Earnest, straightforward account of the impact of 9/11 in the South Asian communities of New York City makes up in dignity what it lacks in drama. Never shrill or overstated, “60 Minutes”-type assemblage of stories is stitched together by extremely personable on-screen narrator David Henry Hwang. At 69 minutes, competent advocacy piece produced by the Asian American Federation of New York should fit well on PBS and at educational and civic venues, although it never stretches beyond the conventional bounds of TV journalism.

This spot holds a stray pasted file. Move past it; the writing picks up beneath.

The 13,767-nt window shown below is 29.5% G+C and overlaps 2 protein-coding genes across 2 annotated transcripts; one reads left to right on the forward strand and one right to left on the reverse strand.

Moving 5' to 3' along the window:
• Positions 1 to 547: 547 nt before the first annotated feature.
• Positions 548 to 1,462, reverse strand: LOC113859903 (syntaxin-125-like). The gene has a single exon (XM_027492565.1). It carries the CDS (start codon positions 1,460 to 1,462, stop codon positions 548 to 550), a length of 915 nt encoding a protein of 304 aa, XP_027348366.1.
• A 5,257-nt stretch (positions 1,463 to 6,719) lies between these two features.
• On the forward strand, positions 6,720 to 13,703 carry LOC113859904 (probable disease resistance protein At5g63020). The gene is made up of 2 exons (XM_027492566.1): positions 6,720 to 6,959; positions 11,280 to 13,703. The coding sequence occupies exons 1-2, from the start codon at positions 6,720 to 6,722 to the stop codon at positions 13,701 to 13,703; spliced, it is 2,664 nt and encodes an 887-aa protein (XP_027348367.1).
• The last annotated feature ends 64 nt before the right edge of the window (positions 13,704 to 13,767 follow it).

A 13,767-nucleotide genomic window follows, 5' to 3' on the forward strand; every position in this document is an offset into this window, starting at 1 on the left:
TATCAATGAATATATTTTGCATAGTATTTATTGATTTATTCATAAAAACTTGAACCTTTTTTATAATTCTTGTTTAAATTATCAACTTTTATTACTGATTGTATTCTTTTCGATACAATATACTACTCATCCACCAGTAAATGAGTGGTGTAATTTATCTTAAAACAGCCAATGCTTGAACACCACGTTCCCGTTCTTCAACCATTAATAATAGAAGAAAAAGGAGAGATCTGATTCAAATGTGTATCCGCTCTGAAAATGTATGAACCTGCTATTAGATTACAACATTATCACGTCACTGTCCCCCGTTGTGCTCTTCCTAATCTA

First two segments deal with inequities in the government’s apportionment of funds for emergency relief to those whose incomes were decimated by 9/11. One presents an overview of the hard-hit garment industry in Chinatown, while the next follows one of hundreds of economically stranded cab drivers. More egregious, prejudicial acts form the subject of the third episode, focusing on Asian and Arab illegal aliens detained without cause and summarily deported. The fourth part examines the mental toll that the WTC disaster took on children at a nearby school. Finally, three Asian 9/11 victims of are fondly remembered by, respectively, a father, a mother and a wife.